When I’ve thought about just plowing through a novel, I think about how it’s never worked for me. I think about relatives who took their time plying their trades: art, woodworking, and even running a butcher shop. I think about my great grandmother who came over from a village in Sicily and the time she put into making fig cookies. When I think about those who came before me — just as when I think about the writers I’ve admired since childhood — I know the pace at which I work, steady and focused but still fast enough to get things out on time, is the right pace for me.
Nice entry, and true. And the cookies look beautiful.
M.E. Anders, the Cult Slayer says
Thank you, thank you, Chris. I’ve been struggling with adapting my writing pace to a reasonable output. When I hear how colleagues harp on writers’ being able to crank out a book every six months, I’m flabbergasted. How can I even fully develop an idea in merely six months?
I may be able to write a rough first draft (extensive formatted outline), but I need months of simmer time before even attempting the next draft. I second your motion to find the right pace for me. 🙂
Christopher Gronlund says
Mary: I didn’t get too many photos this year. This photo is from a previous year.
M.E.: I have a couple friends who crank out several books a year. I love the thought of doing that, but when I rush, the stories are never all they could have been. As long as I write more days than not, I’m okay. If I can look back on a week and see that I produced some good stuff — even if it means I may only produce a book every couple years — I’m fine with that.
John Irving has been publishing books since the late 60s. In that time, he’s put out only 12 books. But some of those books are brilliant, and he’s not alone with that kind of pace and writing books that hit in different ways than many books that are cranked out.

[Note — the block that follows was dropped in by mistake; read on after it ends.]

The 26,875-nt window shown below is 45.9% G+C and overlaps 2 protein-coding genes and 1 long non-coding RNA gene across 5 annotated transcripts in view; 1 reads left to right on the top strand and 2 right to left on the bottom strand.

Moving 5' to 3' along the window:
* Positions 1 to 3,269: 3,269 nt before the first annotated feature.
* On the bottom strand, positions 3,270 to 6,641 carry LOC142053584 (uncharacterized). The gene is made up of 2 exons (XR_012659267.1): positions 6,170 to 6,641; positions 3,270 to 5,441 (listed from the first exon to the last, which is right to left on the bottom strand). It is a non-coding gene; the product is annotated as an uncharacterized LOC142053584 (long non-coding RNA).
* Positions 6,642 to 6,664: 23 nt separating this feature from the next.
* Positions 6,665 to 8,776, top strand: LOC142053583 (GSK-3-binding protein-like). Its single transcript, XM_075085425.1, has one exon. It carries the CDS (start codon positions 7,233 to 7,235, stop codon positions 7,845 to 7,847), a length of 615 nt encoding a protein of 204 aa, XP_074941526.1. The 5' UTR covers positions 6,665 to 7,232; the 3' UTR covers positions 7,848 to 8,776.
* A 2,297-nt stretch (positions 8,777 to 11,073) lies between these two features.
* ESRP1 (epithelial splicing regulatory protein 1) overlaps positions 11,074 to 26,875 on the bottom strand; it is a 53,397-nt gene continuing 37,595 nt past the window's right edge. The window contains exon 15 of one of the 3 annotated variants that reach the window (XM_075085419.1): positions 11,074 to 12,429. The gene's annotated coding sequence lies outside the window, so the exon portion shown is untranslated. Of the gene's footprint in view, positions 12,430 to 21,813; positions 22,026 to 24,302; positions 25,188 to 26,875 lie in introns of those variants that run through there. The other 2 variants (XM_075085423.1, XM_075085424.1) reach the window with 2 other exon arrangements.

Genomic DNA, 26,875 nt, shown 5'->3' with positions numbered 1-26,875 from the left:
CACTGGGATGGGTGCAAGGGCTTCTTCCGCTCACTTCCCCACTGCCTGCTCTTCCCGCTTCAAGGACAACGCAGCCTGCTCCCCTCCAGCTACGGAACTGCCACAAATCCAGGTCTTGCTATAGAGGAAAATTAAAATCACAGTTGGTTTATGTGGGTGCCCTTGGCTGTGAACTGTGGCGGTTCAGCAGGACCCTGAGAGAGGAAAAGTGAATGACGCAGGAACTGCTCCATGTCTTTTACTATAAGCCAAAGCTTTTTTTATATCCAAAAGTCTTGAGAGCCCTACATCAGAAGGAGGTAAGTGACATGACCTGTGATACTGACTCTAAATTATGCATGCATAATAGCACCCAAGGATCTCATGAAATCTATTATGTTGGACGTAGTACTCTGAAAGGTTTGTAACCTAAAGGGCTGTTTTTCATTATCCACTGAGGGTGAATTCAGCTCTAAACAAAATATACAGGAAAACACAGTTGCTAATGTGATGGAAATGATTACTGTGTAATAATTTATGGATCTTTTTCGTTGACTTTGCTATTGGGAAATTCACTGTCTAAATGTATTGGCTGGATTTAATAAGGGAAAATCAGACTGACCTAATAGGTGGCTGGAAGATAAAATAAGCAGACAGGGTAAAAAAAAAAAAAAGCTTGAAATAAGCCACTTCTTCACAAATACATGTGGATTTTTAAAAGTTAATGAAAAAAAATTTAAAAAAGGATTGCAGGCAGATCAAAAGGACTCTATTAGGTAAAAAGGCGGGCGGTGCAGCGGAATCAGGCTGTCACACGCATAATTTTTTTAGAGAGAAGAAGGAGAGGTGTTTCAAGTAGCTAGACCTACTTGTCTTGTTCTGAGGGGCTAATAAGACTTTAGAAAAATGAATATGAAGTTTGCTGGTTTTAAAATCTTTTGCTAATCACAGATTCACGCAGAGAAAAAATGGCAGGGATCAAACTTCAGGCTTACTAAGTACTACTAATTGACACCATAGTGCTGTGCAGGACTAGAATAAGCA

I seem to be a “write fast, edit/revise agonizingly SLOOOOWWWW”. I’d be happy to write a little slower if I could speed up my revisions.
But it’s sort of like wishing I could be a ballerina — I can wish it all day long, but it ain’t nevah gonna happen. 🙂
Christopher Gronlund says
Thank you for the reply, Wendy. I’ve written one fast novel, and — like you — the edits/revisions took much longer. I try to be able to look at the week and see if I wrote more than I didn’t. Generally, I’m pleased with my progress and don’t go for any specific word count. I’d rather have a slow day that feels right. But those quick days when it all comes together in a mixture of progress and quality…I wish I could bottle that, take a sip each time I sit down to write, and sail through books.
I could never be a ballerina, either, so I just keep writing 🙂 Good luck with all you’re doing!
Susana Blanco says
I have seen your beautiful picture of this wonderful fig cookies and I have fell in love. Seing them so pretty is easy to feel that you want to try them. I have been searchin in Internet but I haven’t find any recipe like this, so gorgeous. I don’t know if it would be possible that you share with us the recipe of your family. It would be a pleasure to make this fig cookies.